The housing could also contain one or more vents 70 to release and control heat within the housing 14. The vents 70 could be located anywhere on the housing 14. Typically, a vent would be provided near the top of one of the sidewalls 18 or 20.
A thermometer 72 could also be included for monitoring and maintaining a desired temperature within the housing. The thermometer 72 could be located in any convenient location on the housing. As illustrated, the thermometer 72 is positioned and mounted on the door 22, as an example only. This location is also considered the preferred embodiment.
An internal light could also be provided. This would be similar to an oven light which is commonly known in the art. As such there is no specific drawing of this feature. As with any electric light there would have to be a switch. The switch would be conveniently located.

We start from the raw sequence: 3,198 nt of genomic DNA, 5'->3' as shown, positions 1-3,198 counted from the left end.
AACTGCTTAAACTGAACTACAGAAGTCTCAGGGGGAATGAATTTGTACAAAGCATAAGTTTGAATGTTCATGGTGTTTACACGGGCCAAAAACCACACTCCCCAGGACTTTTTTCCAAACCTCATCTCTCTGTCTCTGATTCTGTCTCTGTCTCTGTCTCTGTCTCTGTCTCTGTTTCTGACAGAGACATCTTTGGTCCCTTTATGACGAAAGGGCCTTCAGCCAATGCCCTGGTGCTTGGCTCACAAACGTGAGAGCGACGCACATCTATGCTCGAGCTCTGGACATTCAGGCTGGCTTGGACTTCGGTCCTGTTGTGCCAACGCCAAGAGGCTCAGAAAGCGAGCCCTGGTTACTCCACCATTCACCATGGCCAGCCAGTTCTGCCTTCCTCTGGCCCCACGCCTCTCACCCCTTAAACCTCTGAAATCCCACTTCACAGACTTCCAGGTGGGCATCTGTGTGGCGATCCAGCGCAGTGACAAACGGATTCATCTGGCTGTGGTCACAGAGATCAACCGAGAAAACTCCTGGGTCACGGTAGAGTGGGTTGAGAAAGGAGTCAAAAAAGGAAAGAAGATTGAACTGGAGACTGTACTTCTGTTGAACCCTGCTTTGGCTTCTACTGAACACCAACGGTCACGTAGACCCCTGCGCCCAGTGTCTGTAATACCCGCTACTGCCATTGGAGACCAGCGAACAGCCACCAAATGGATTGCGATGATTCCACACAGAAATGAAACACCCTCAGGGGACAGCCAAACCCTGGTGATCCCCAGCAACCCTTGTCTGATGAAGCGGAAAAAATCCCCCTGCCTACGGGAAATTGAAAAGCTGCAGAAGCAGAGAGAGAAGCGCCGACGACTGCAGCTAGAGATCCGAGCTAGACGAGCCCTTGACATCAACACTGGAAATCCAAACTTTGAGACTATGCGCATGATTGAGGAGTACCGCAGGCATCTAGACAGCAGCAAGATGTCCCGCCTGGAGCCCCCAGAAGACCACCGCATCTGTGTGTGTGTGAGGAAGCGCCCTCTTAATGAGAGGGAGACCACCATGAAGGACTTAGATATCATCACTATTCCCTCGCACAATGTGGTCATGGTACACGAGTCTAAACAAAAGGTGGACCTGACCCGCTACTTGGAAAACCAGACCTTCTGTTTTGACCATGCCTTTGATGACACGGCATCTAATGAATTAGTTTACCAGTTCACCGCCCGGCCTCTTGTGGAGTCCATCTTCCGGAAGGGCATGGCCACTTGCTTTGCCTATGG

Other electric controls could also be added or included as needed or desired. This could include things such as the light switch discussed above, a motor control switch, a motor speed control switch if a variable speed motor were used, and controls for the electric smoker 62.
Having described the invention in detail, those skilled in the art will appreciate that modifications may be made of the invention without departing from the spirit of the inventive concept herein described.
Therefore, it is not intended that the scope of the invention be limited to the specific and preferred embodiments illustrated and described. Rather, it is intended that the appended claims and their equivalents determine the scope of the invention.